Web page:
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Rome: The Rione Monti

Rome'Monti neighborhood is a collection of art galleries and enoteche (wine bars) just to the east of the Colosseum.
And after a lengthy phase of urban re-organization, it is a mecca for young tourists traveling to the Eternal City. 
Bordering the Roman Forum and the Esquiline district, it is also just a stone's throw away from the Basilica Santa Maria Maggiore (with its unique Cosmatesque flooring) and from that of St. Peter in Chains, site of Michelangelo's glorious sculpture of Moses.

Via CavourSet between two main thoroughfares, Via Cavour and Via Nazionale, Monti is in part composed of Suburra, the ancient “Sub Urbe” quarter – i.e., under the city – the nether parts of which give out onto the boulevard passing the Colosseum. The neighborhood's uneven roads are paved with cobblestones (sanpietrini in Italian); at night, a stroll over them is a spectacle in itself. The entire zone revolve around the little piazza Madonna dei Monti, with its characteristic Catecumeni Fountain, designed by Giacomo della Porta.

In this charming rione, locals mill down the streets and up the sidewalks; they flood into the piazzas, the gourmet food shops and slow food restaurants that line the same roads. At night, excellent wine bars (with fair price tags) accommodate clients in their cozy and welcoming atmospheres. Some standouts include Stecchiotti, butcher to Italian Presidents Giorgio Napolitano and Carlo Azeglio Ciampi, as well as Ai Tre Scalini in Via del Boschetto, the street boasting the most restaurants per square-meter. 

Among the area's pizzerias, try Le Carrette. If it's authentic Roman cuisine you're after, Da Valentino on Via Urbana offers delicious dishes of pasta, grilled mushrooms, and stewed snails.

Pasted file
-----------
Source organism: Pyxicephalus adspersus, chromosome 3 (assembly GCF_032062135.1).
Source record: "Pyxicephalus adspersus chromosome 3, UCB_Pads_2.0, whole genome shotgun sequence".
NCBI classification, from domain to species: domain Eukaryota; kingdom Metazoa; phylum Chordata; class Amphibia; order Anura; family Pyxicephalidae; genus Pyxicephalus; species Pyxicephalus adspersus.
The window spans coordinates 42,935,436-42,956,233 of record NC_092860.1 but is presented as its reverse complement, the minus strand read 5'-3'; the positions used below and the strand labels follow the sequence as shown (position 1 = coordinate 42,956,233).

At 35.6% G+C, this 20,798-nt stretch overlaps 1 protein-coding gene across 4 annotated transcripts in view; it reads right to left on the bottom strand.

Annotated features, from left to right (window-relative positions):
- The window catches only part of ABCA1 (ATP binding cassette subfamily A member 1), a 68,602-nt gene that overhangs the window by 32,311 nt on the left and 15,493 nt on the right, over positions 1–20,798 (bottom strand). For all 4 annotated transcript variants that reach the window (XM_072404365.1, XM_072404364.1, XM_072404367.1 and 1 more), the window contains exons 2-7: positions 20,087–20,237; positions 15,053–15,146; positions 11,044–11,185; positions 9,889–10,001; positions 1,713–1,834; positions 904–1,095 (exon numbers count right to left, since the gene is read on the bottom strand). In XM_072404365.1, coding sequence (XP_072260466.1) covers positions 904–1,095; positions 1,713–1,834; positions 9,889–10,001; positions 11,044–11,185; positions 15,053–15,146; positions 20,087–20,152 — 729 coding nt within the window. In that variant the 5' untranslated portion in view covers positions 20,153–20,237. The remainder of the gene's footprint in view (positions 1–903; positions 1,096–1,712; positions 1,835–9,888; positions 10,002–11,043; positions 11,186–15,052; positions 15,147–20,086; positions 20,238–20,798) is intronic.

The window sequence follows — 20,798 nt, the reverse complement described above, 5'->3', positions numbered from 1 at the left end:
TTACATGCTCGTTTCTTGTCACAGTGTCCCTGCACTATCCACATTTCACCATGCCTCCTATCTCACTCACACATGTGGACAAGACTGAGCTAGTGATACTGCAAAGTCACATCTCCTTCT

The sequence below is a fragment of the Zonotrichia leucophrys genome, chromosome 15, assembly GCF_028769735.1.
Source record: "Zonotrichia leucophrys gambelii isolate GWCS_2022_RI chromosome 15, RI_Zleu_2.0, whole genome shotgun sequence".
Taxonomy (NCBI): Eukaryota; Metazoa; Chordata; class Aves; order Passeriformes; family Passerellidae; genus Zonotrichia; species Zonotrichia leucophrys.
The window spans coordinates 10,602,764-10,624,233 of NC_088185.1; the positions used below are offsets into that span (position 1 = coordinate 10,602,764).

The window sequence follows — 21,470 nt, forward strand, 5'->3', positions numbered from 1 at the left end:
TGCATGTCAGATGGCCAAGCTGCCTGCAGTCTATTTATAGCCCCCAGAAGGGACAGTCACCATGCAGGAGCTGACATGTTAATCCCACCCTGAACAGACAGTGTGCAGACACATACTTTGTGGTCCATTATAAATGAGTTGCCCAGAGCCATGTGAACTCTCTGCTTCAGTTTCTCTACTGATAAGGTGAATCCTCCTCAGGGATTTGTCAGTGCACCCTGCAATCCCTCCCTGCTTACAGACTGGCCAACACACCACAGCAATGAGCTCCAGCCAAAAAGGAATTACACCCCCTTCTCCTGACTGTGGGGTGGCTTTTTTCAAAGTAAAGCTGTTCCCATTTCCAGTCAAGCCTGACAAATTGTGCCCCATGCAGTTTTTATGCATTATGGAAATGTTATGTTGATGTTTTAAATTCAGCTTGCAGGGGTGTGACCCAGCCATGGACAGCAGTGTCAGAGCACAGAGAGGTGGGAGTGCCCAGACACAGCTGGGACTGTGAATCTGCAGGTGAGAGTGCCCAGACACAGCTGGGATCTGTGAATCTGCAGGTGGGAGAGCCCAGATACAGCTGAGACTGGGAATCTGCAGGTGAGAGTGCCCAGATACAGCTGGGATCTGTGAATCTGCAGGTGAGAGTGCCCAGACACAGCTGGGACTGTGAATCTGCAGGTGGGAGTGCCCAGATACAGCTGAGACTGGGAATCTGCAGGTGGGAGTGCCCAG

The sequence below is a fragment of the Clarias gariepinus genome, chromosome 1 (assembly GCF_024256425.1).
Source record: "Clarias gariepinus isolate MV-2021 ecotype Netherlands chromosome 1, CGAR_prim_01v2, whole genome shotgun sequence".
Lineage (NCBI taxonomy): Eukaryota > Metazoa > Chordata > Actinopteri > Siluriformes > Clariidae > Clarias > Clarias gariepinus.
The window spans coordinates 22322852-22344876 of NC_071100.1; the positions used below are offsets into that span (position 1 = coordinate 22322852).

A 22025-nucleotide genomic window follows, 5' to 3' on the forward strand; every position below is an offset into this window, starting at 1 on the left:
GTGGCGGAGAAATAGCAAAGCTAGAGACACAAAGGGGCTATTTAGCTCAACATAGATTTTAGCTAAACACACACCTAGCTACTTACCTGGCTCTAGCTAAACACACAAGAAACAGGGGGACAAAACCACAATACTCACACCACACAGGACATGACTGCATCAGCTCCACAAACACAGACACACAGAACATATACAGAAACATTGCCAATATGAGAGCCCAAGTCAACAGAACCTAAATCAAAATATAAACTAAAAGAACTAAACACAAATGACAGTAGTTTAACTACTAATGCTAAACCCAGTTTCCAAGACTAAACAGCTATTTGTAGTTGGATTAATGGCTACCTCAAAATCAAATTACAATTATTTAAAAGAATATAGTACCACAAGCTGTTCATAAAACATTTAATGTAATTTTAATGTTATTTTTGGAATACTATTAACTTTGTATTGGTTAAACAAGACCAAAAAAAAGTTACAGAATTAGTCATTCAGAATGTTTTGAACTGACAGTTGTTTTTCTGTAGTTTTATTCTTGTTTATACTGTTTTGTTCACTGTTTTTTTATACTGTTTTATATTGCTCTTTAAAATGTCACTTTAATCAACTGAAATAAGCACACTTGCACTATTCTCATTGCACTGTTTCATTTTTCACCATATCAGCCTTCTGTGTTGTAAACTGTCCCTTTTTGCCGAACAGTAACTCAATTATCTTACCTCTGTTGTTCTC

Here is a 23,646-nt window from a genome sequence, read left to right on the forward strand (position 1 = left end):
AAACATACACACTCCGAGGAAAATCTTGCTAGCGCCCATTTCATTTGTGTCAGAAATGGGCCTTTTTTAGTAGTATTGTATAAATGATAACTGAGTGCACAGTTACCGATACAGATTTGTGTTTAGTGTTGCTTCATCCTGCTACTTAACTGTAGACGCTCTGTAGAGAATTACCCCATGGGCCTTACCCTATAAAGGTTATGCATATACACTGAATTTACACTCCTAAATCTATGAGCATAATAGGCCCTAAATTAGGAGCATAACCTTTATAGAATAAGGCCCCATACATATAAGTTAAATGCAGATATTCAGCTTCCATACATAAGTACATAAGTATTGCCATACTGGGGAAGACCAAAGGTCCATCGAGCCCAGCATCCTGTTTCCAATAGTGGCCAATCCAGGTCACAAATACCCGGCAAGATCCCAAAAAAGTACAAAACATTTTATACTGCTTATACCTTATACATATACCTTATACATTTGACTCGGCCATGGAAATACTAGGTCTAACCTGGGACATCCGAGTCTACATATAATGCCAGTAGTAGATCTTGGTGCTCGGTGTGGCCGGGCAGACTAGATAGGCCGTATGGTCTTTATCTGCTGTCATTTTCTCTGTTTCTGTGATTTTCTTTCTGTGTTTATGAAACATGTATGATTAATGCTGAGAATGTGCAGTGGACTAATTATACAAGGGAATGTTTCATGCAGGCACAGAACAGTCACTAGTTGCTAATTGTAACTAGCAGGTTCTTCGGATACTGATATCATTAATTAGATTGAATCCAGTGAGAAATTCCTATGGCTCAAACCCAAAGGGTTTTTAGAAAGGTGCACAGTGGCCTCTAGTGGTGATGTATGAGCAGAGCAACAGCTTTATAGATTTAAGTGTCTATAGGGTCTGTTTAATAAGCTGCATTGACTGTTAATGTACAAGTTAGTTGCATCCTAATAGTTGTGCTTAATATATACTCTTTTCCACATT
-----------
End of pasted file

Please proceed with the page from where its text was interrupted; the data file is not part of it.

The bakery (Forno) on Via dei Serpenti is appreciated by Romans throughout the city, particularly during breakfast hours, while the perpendicular road, Via Panisperna, hosts restaurants whose fame dates back to the days of Dolce Vita. The street, taking its name from Panis et perna, Latin for bread and prosciutto, was once the location for the Institute of Physics, where Enrico Fermi and his brilliant contemporaries collaborated in the 1930s. 

A network of small-time merchants and artisans have still managed to hang on to their businesses in Monti, thus lending to the scene a look of the antique, taking us back into the Rome of yesteryear. Typical gilders' shops and carpentry workshops, blacksmiths and junk dealers embellish these small streets, along with temporary vintage/consignment markets and art galleries (for instance, check out Galleria Fondaco).

Rounding out Monti's traits are its crowds of young artists and bohemian ambience, the University architecture department situated nearby, chic book bars and a number of B&Bs for tourists to use as their "home base" while they see the sights.
Monti is a must-see for anyone in the Eternal City, and a neighborhood so full of history and personality that Italian director even sang its praises in a documentary he presented at the Venice Film Fest in 2008.

Useful Information

How to Get There

On the Metro
B Line - Cavour or Colosseo stop

On the Bus
C3, 75, 84 and 117


Monuments, Parks, and Churches in the Vicinity

St. Peter in Chains (0.2 km)
Colosseum (0.6 km)
Roman Forum (0.6 km)
Basilica of Santa Maria Maggiore (0.4 km)
Parco di Colle Oppio (0.2 km) 
Basilica of San Giovanni in Laterano (0.6 km)
Trevi Fountain (0.7 km)
Piazza Venezia (0.8 km)